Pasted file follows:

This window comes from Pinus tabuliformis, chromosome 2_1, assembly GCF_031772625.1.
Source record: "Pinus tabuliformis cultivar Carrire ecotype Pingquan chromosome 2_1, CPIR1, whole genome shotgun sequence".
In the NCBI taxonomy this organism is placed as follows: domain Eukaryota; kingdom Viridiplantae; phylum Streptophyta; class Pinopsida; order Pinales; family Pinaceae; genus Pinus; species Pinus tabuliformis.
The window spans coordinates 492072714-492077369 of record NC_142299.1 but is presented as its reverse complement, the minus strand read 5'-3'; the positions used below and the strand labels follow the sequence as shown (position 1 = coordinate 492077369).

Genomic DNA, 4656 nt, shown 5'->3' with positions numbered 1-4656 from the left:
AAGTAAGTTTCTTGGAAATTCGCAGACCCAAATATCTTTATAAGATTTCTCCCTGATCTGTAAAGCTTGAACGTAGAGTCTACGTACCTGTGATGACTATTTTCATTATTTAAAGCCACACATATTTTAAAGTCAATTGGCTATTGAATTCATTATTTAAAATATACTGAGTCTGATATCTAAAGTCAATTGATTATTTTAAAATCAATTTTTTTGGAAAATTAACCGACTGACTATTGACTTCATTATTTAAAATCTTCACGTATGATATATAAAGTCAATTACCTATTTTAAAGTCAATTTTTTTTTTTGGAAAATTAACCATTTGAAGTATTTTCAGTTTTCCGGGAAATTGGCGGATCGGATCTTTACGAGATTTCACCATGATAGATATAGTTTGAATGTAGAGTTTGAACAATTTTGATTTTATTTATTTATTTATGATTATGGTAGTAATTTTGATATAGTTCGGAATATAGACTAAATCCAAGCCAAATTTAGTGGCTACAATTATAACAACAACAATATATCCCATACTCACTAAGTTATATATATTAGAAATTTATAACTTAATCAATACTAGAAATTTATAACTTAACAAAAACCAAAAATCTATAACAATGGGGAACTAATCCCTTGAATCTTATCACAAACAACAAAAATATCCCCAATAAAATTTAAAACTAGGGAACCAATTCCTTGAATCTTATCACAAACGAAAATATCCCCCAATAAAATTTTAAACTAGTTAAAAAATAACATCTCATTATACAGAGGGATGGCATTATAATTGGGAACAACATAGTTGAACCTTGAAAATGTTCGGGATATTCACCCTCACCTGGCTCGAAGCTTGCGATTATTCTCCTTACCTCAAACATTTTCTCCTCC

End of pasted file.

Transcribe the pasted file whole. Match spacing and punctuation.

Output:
This window comes from Pinus tabuliformis, chromosome 2_1, assembly GCF_031772625.1.
Source record: "Pinus tabuliformis cultivar Carrire ecotype Pingquan chromosome 2_1, CPIR1, whole genome shotgun sequence".
In the NCBI taxonomy this organism is placed as follows: domain Eukaryota; kingdom Viridiplantae; phylum Streptophyta; class Pinopsida; order Pinales; family Pinaceae; genus Pinus; species Pinus tabuliformis.
The window spans coordinates 492072714-492077369 of record NC_142299.1 but is presented as its reverse complement, the minus strand read 5'-3'; the positions used below and the strand labels follow the sequence as shown (position 1 = coordinate 492077369).

Genomic DNA, 4656 nt, shown 5'->3' with positions numbered 1-4656 from the left:
AAGTAAGTTTCTTGGAAATTCGCAGACCCAAATATCTTTATAAGATTTCTCCCTGATCTGTAAAGCTTGAACGTAGAGTCTACGTACCTGTGATGACTATTTTCATTATTTAAAGCCACACATATTTTAAAGTCAATTGGCTATTGAATTCATTATTTAAAATATACTGAGTCTGATATCTAAAGTCAATTGATTATTTTAAAATCAATTTTTTTGGAAAATTAACCGACTGACTATTGACTTCATTATTTAAAATCTTCACGTATGATATATAAAGTCAATTACCTATTTTAAAGTCAATTTTTTTTTTTGGAAAATTAACCATTTGAAGTATTTTCAGTTTTCCGGGAAATTGGCGGATCGGATCTTTACGAGATTTCACCATGATAGATATAGTTTGAATGTAGAGTTTGAACAATTTTGATTTTATTTATTTATTTATGATTATGGTAGTAATTTTGATATAGTTCGGAATATAGACTAAATCCAAGCCAAATTTAGTGGCTACAATTATAACAACAACAATATATCCCATACTCACTAAGTTATATATATTAGAAATTTATAACTTAATCAATACTAGAAATTTATAACTTAACAAAAACCAAAAATCTATAACAATGGGGAACTAATCCCTTGAATCTTATCACAAACAACAAAAATATCCCCAATAAAATTTAAAACTAGGGAACCAATTCCTTGAATCTTATCACAAACGAAAATATCCCCCAATAAAATTTTAAACTAGTTAAAAAATAACATCTCATTATACAGAGGGATGGCATTATAATTGGGAACAACATAGTTGAACCTTGAAAATGTTCGGGATATTCACCCTCACCTGGCTCGAAGCTTGCGATTATTCTCCTTACCTCAAACATTTTCTCCTCC